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  1. #1
    Senior Member Halebopp's Avatar
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    Should I sell my road bike and put time and $$$ into my cyclocross bike?

    Have a 2001 Schwinn Fastback, nice bike, I like it.

    Have a motobecane fantom cx (I built up from the frame).

    Obviously neither of these bikes are superbikes, but both are nice and servicible.

    I've begun to realize that while I enjoy riding on the road a lot, I really love tearing around on mixed surfaces cyclocross style (going from road, to field, to singletrack, to mud, back to road, etc).

    So I'm thinking about selling my road bike and sinking the extra $$ into my cross bike. Additionally, I find it hard to find the time to give both the maintence they deserve.

    I still want to do the occaisional road race (so I'm going to keep a 23mm road wheelset for that) , but really am just super excited about racing cross next season.

    Should I do it...
    Last edited by Halebopp; 03-14-11 at 09:21 PM. Reason: left a word out

  2. #2
    Senior Member Halebopp's Avatar
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    I'd go steel fork to carbon fork, old 9 speed 105 to SRAM Rival, (tubular wheelset??)

  3. #3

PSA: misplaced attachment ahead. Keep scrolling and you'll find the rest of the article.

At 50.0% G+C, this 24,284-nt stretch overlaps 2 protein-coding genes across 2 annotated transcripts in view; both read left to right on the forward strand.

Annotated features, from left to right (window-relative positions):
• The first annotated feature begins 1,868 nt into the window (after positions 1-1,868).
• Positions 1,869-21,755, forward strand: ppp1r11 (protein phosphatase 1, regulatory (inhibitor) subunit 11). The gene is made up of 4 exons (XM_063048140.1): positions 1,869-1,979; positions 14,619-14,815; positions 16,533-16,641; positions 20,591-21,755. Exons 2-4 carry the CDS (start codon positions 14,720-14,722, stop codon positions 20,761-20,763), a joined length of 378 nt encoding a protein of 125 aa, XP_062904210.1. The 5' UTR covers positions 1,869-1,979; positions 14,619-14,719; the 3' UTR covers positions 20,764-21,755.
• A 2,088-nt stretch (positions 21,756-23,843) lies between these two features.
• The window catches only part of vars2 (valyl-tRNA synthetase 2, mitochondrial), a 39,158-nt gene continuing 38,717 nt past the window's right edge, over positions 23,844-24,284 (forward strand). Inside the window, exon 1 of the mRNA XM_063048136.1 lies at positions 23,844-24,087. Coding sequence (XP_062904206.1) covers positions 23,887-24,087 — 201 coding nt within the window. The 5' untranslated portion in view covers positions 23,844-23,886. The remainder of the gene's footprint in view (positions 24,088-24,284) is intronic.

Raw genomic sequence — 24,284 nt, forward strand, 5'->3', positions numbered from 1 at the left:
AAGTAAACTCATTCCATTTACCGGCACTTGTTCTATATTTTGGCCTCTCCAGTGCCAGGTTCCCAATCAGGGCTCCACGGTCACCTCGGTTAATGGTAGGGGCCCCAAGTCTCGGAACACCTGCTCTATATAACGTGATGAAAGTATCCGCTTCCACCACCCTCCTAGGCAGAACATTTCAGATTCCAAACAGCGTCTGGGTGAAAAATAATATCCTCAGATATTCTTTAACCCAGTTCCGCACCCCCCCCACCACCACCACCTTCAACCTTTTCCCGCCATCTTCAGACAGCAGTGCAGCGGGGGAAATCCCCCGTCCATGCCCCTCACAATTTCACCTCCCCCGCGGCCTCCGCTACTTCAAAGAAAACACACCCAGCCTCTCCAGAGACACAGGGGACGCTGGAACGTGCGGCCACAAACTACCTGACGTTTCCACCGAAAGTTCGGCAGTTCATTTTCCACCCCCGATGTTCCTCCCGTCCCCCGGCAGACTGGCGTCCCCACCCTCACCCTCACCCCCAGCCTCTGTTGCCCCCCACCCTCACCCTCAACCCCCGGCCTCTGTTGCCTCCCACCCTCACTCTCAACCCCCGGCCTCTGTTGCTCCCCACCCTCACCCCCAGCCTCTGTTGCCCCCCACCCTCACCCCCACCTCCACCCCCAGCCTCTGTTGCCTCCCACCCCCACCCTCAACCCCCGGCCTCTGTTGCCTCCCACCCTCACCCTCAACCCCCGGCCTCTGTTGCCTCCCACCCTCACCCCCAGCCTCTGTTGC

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    How much is the Schwinn worth? From googling, I don't think you'll get much out of it. May be enough for a fork upgrade.
    Blue Axino

  4. #4
    Senior Member Halebopp's Avatar
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    There are new components into it, now it has a ritchey stem/seatpost, cinelli bars, 5500 series shimano components (the brifters are actually recent NOS, and have less than 200 miles on them), FSA energy crankset

    So I'd hope I could get at least $500 for it. I'd have to let the free market decide I suppose...thanks ebay.

    If i could get 500, that would be enough for (used probably) SRAM Rival brifters/derailleurs and a carbon fork. And more for odds and ends like tubes, CO2s, lube, etc.

  5. #5
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    Sell road bike to upgrade your cx? That's what I'm doing!

    I'm going to be selling my old and upgraded Giant OCR (I'm thinking $350 is about the best I'll get) and some other parts laying around for Thomson stem and seatpost and new wheels - DT 240s to the Stan's CX rims --- Pumped!
    2011 Cannondale CAADX Rival - 2010 Niner EMD9 - 2008 Surly Steamroller - 1965/66 Cinelli Supercorsa
    Tree Fort Bikes

  6. #6
    Team Water Andy_K's Avatar
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    I don't think I'd do it. The upgrades you're talking about are nice bling, but I'm not convinced you'd notice a lot of difference on the course. I think it would be better to keep both bikes. There's very little chance that your bike is going to be worth as much to someone else as it is to you.

  7. #7
    Have bike, will travel Barrettscv's Avatar
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    I'm also in the process of selling my road bike, a 2008 made-by-Lynskey titanium.